Grace and Peace

Live Out Your Love

Captain Chaplain Kevin Stamps
My great nephew

Imagine four Army chaplains during an icy storm at sea; four men in uniform holding hands as they gaze over the rail of their sinking vessel. They are watching lifeboats pulling away from their reeling ship, the U.S. transport Dorchester. The story of these chaplains is a remarkable account of love and sacrifice. 
The scene takes place February 3, 1943, off the southern tip of Greenland. The winter night covers the ship like a blanket. Most of the 909 aboard ship are asleep below the decks. 

Suddenly the Dorchester jerks and shudders. A German torpedo has smashed through her starboard side! In a raging torrent, the sea spurts through the gaping wound. The Dorchester has been dealt a mortal blow. She is sinking. 

An order is given to abandon ship. Aboard the dying vessel, men – many of them injured – search frantically for life jackets. Some stand in shock, not knowing how to react to the catastrophe.

Amidst the chaos stand four pillars of strength, four Army chaplains: George L. Fox, Methodist; Alexander Goode, Jewish; Clark V. Poling, Reformed; and John P. Washington, Roman Catholic. They calm the panic-stricken, help the confused search for life jackets and aid the soldiers into the lifeboats swinging out from the tilting deck.  

When no more jackets can be found, each chaplain takes off his own and straps it onto a soldier who has none. The lifeboats pull slowly away from the doomed vessel. Only 299 will finally survive this night. 

As the Dorchester slides beneath the icy water, some can see the four chaplains, hand in hand, praying to the God of them all. The chaplains’ different theological opinions did not seem to matter much on a sinking ship. All that mattered was that, at a time of crisis, they lived their love. Yet even for us, every day in lesser ways, I suspect that’s all that ever matters.

And so, we pray: Lord, I am not sure how I, a pastor, would have reacted or responded in such a situation. I pray that I would have your Spirit so alive in me that I would respond as these chaplains did… living out their love for you and all your children above themselves. Put your seal upon my life and live in me. Amen.

Grace and Peace

Greatness Lives Among Us

Greatness is too often defined by an unusual act of courage or a life of extraordinary merit or virtue. But glimpses of greatness can be seen all around us, and especially in those who genuinely care for others.

Father Albert Braun was such a man. After his ordination, he requested to live amongst some of the poorest of the world’s poor. He was sent to the Mescalero Apache reservation in south central New Mexico. Father Braun learned to love the Apache. And as he lived with them, he learned from them and they learned from him. They became family.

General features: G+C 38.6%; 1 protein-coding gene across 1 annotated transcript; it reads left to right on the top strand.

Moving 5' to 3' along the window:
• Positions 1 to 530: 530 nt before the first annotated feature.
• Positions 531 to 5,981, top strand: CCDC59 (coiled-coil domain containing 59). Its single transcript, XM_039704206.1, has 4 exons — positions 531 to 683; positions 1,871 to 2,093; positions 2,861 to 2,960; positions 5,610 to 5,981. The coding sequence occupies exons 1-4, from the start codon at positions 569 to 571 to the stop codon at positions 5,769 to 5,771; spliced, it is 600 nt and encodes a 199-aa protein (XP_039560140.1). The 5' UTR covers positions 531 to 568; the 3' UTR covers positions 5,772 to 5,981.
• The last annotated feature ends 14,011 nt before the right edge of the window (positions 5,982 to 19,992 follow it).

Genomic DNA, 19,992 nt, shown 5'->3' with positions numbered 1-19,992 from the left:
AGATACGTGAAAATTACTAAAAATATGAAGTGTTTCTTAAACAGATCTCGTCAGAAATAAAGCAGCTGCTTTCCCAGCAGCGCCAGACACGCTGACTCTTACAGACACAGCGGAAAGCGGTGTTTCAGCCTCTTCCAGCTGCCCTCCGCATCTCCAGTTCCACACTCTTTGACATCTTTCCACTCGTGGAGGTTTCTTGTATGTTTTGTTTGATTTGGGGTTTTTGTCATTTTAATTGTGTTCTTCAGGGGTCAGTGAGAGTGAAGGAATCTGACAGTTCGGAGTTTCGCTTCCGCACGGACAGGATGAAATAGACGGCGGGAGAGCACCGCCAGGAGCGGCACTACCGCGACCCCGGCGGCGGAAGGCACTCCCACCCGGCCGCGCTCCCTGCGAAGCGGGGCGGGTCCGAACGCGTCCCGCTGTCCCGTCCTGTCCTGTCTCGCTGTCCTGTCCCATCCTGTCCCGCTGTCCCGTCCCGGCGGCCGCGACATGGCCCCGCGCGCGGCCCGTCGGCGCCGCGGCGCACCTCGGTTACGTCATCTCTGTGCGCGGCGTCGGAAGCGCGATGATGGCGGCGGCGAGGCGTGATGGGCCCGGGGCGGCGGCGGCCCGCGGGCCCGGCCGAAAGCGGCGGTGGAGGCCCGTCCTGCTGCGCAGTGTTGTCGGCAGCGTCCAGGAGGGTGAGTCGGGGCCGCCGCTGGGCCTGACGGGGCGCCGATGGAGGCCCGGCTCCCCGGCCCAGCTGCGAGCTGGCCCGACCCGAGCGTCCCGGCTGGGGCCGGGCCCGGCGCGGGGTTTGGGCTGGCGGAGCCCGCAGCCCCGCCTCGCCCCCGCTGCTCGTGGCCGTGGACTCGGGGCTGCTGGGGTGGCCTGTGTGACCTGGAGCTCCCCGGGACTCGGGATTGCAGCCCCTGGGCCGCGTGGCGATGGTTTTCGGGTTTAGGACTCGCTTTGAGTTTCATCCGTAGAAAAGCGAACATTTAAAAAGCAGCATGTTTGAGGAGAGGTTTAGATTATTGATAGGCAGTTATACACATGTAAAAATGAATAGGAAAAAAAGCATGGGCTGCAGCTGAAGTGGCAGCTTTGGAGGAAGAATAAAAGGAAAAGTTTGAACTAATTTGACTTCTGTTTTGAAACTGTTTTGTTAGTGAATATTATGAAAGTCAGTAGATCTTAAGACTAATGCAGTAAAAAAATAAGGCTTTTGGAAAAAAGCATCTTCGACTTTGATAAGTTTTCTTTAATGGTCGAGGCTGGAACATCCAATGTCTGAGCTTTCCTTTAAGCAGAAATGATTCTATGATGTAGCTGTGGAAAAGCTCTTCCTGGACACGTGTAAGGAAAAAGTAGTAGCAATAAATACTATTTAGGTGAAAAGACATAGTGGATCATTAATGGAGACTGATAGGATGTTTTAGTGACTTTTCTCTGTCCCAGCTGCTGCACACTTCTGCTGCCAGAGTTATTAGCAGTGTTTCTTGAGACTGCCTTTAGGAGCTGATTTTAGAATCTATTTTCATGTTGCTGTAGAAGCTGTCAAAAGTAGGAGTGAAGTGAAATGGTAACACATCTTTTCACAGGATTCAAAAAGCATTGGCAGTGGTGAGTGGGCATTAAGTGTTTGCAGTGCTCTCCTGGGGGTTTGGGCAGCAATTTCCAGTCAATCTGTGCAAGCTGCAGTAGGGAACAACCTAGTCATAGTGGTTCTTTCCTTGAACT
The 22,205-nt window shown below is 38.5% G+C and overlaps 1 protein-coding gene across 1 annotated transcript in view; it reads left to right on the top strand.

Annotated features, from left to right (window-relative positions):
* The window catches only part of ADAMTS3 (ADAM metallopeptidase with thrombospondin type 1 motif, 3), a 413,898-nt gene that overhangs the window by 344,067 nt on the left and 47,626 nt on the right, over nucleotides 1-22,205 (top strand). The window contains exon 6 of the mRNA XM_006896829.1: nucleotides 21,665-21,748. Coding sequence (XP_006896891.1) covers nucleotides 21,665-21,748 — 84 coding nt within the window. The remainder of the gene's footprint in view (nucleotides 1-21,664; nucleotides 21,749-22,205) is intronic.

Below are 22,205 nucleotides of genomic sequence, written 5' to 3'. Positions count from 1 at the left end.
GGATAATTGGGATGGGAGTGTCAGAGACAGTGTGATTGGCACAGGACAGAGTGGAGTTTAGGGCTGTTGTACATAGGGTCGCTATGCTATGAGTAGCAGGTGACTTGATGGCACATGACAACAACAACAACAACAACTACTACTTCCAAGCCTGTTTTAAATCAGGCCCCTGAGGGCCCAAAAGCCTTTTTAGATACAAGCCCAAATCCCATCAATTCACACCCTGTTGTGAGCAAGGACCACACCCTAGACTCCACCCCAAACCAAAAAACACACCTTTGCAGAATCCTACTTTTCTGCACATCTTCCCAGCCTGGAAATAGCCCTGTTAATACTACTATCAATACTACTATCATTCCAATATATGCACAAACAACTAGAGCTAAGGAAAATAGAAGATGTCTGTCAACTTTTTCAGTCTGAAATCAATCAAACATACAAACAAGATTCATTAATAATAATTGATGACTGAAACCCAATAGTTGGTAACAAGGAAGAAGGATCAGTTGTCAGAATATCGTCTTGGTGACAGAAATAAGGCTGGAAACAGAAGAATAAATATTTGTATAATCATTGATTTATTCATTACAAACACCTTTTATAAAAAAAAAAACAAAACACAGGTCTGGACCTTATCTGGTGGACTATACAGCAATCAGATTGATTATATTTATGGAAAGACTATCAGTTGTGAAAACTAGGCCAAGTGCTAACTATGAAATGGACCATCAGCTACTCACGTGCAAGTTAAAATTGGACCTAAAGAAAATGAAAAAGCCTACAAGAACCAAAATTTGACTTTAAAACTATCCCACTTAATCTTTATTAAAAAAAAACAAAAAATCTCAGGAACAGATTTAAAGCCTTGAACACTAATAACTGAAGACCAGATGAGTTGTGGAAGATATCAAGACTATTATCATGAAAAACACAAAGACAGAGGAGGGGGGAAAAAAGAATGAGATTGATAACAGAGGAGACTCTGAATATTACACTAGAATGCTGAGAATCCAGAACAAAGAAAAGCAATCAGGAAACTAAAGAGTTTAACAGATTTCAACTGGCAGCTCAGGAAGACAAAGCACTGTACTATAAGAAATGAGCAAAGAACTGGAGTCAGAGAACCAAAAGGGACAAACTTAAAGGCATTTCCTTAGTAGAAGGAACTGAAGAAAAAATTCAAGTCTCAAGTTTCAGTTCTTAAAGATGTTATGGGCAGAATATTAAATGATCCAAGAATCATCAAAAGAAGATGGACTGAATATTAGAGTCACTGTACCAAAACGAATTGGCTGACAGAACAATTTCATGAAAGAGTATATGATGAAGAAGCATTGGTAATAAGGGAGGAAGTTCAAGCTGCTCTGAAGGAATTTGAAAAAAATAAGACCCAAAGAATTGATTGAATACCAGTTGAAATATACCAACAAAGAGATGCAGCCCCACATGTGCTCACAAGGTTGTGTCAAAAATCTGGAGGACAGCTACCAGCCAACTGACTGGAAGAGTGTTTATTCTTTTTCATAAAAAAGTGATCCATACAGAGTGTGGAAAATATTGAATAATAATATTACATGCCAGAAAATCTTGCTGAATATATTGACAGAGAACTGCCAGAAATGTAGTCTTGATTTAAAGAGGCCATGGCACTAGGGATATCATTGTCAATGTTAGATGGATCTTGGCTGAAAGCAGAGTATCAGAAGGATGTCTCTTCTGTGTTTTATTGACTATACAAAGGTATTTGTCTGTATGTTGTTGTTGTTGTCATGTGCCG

He stayed many years on the reservation but left it twice to serve as a chaplain during both World Wars. He almost died in World War II when his Allied forces tried to defend the Philippine Islands from attack. Many of his comrades died during the fighting and Father Braun risked his own life to comfort the wounded and give the dying Last Rites. He was forced to march with no food and little water. Along the way, many more of the men died. And in the prisoner of war camps, more lives yet were lost to disease, cruel physical treatment and malnutrition.

Father Braun had learned much from the Apache about surviving off the land. When he went out on work detail, he found fruit and edible vegetables that he smuggled back into the camp to help supplement the men’s diets. Once he acquired the vaccine for diphtheria that he also secreted into camp, but it wasn’t enough. They drew lots to determine who would get the medicine. Though afflicted himself, he gave his portion to a young soldier. Before long, he suffered simultaneously from diphtheria, malaria, dysentery and beriberi.

He barely survived the war. Later, he asked to be returned to New Mexico to live once again with the Apache. When he knew that his own death was near, Father Braun requested to be buried on the reservation, surrounded by his Apache “family.”

Today, at the church of St. Joseph, one can see portraits of the Apache’s greatest chiefs and warriors. There is a portrait of Geronimo, one of Cochise, a picture of Victorio and a portrait of Father Albert Braun, who came to live among them as a true friend.

Father Braun showed a certain greatness, not by any one heroic deed, but by the sum total of a life of caring. I believe we can catch glimpses of greatness in the lives of anybody who genuinely cares.

And so, we pray: Lord, I believe you send those Father Braun’s across our paths to help us catch a glimpse of what it really means to live a life of love, sacrifice and greatness. Keep them coming, ’cause we are stubborn and not quick to hear, see or understand. Help us to be your people of courage who live out greatness, not for us, to uplift your people in every situation of need and want. Amen.

Grace and Peace

Ebenezer Scrooge

A Buddhist monk strode into a Zen pizza parlor and said, “Make me one with everything.” The proprietor appreciated the Zen humor and, when the monk paid with $20 bill, the guy pocketed it.  

“Hey,” asked the monk, “where’s my change?”